A concerned friend called last week. “I read your blog,” he said, referring to my most recent litany of professional triumphs. “Thought I should check up on you.”
“Oh, that,” I replied dismissively. “I’m fine. You know by now that I like to unload stuff and then it’s the world’s problem. I’m onto other things now.”
Which actually appears to be the case. I’m not as good at sitting in my emotional squalor as I once was; it’s no longer that interesting or entertaining, I guess. I still veer from euphoria to despair every few days, but I pay less attention to the extremes. At least I tend to take them less seriously, preferring instead to simply forge ahead. So I’m busily pursuing a couple of possibilities that have materialized since we last commiserated – jaw clenched, blinders on. More showbiz, please!
Maybe my newfound motivation is seasonally inspired: change is definitely in the air around here. Unlike at other times of the year, New York City’s weather tends to observe the Labor Day dictum that Summer Is Over. (There are exceptions, of course, so I’m not convinced there’s not another beach day or two in store; last year we enjoyed one shortly after that blizzard we had in October, and it was incredible.) Immediately following the holiday weekend, the sun has grown noticeably less strident, and you can already start to smell Canada (or Christmas, if you’re not careful). There are some newly discolored leaves in the park, though that tends to happen by the branchful – leading one to wonder if it’s a seasonal phenomenon or a side effect of this summer’s cicada invasion. They were of the gigantic, once-every-17-years variety, innocuous enough when adding their whirring buzz to the nighttime chorus of katydids and crickets (and rats and snakes and whatever else is lurking up there in the woods – rapists, I bet. Hold me) – though when one of those Tonka Volkswagens goes winging past your head, you know it. I’ve also noticed a brown tinge around the leaves of many area maples, which I’m hoping is due to the aftereffects of too much sun exposure (I’m feeling a little crispy around the edges myself this year), rather than some new, undiagnosed blight poised to go undetected by the Parks Department for another decade, at which point the maples will have been decimated and summarily replaced by those awful Chinese things that are so indestructible they’ll grow in Comet…and look like they did. For now I’m pretending that it’s all merely a byproduct of the approaching autumn, one which I’ve managed to miss every year up until now.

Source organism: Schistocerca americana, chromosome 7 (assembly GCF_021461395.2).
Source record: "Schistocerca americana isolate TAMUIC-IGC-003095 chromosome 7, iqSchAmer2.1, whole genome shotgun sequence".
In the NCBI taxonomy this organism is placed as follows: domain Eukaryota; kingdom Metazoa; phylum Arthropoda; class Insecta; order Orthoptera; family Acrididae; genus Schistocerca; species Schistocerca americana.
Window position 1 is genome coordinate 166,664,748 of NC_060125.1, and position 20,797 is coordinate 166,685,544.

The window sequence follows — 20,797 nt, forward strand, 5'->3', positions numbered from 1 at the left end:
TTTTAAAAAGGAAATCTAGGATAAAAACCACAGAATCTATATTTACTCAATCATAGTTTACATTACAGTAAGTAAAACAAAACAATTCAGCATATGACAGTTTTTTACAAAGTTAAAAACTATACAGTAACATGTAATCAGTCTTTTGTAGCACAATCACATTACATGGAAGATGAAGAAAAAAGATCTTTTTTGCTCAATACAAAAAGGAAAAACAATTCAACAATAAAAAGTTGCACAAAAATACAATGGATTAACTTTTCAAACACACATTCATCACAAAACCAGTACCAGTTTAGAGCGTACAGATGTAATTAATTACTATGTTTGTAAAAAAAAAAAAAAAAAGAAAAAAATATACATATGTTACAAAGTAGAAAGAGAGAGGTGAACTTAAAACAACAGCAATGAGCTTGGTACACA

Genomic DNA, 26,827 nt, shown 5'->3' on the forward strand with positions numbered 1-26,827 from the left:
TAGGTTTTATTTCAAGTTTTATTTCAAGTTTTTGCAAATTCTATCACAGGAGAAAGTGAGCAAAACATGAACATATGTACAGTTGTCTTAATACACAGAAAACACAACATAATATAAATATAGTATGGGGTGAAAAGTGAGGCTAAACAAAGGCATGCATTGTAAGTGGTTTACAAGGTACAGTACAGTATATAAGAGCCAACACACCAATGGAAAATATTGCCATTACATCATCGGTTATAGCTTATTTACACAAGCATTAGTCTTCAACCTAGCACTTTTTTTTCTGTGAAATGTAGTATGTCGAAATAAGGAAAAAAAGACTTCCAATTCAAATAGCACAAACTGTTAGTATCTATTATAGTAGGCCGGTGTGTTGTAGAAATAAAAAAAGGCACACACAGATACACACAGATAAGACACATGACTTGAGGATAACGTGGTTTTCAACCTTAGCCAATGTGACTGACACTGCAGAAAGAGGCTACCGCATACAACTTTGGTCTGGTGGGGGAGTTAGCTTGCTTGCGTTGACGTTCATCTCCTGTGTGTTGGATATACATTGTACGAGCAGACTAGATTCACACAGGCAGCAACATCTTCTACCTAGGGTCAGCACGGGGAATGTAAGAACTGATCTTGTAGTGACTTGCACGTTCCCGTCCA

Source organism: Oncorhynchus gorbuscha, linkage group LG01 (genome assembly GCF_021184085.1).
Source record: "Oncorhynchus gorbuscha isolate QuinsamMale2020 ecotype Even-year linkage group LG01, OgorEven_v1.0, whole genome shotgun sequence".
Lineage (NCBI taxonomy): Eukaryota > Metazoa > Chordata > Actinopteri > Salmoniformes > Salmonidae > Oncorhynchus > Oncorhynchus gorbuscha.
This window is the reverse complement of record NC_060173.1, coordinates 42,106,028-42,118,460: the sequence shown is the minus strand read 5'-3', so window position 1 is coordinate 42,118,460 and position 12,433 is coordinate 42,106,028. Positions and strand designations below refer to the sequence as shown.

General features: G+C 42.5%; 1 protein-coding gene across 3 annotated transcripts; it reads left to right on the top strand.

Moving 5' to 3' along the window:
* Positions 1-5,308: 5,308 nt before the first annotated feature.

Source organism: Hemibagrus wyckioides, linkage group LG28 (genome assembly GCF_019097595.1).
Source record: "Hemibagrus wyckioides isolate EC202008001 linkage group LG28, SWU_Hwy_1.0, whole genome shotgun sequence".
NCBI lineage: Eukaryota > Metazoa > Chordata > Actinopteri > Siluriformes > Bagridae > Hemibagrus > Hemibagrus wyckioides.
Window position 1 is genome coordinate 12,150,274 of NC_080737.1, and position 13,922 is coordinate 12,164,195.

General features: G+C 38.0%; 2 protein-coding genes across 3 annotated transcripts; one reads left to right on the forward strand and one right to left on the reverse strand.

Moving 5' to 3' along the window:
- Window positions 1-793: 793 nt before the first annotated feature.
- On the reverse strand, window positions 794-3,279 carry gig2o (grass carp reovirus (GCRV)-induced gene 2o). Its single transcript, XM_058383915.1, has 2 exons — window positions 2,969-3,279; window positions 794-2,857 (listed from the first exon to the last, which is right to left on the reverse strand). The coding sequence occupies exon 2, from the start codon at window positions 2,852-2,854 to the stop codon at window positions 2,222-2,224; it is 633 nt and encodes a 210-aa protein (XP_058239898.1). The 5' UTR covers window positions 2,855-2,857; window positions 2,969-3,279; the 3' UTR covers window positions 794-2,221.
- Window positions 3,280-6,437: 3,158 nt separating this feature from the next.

Even indoors, the impending equinox is making itself known: my bedroom ficus tree’s annual death wish has kicked in. Every year around this time, after an uneventful winter, spring and summer, it begins shooting handfuls of yellow leaves at me whenever I walk past. It always manages to pull through, however, despite my decidedly non-green thumb. I’ve never managed to keep a plant alive as long as I’ve had this thing, though the results aren’t necessarily breathtaking. Friends of mine have been cultivating their ficus for about as long as I’ve had mine, but they know how to prune theirs and make it all presentable and Architectural Digest-looking. Meanwhile, mine could have come from the Professor Irwin Corey Tree Farm.
Still, it’s faring better than my dinosaur plant. That’s what I call the cycad I picked up at the local supermarket where I used to shop before I caught the owner sneezing on the strawberries one morning. Cycads are a fascinating evolutionary dead-end – literally, at my house, unfortunately. Fern-like fronds with sharp, needle-esque leaves cascade from a large kernel resembling a pinecone. (There’s a massive one on the campus of Vassar, though how I came to know this is a story nowhere near interesting enough to justify its length, so I will forgo telling it here.) Most of the specimens I’ve encountered spring from a tangerine-sized seed, proudly displaying about a dozen festive fronds. The one I found had managed to produce three, so naturally I felt compelled to take it home, Charlie Brown-style. And there it sat, in a sort of suspended animation for months on end (“Is it dead?”) – until each summer, when two or three exploratory tendrils would shoot out of it, growing actual inches per day. These would gradually produce tiny, apparently succulent, rudimentary leaves which were in turn stripped off by my cats whenever I wasn’t looking. The fiends would then turn their attention to the tendrils themselves, nibbling them down to nubs and thus suspending all growth for yet another year. This time though, the fight seemed to have gone out of it: a couple of half-hearted sprouts, then chomp chomp, and the whole thing turned yellow and died. The cats maintain their innocence, though I doubt their alibi that cicadas did it. (Cicadas – cycad – see what I did there? Yeah, me neither.)
So ask me if I’ve thrown it out yet. Well…not quite, though it’s on my list. Maybe I’m just not ready to admit defeat (q.v. pretty much every other entry in this infernal blog), but it’s still sitting forlornly on my nightstand, I’m not proud to admit.
“What? A Virgo who procrastinates?!” another friend recently gasped.
“Yeah, but I’m really good at it,” I countered. “I have a whole system and everything.”
Hey, wait – maybe my newly invigorated outlook isn’t being prompted by autumn’s imminent arrival at all: it’s Virgo season! I do have a birthday coming up, and though it’s not exactly a milestone, we’re getting there. I can vividly remember turning 29, and then spending the following year dreading turning 30, which later turned out to be a cinch. (This was in 1992; I’ll wait.) This fall, I’m choosing to just get on with things. I have no interest in a repeat performance of the time I wasted 20 years ago – particularly if, as I suspect, 50 turns out to be a walk in the maple-free park.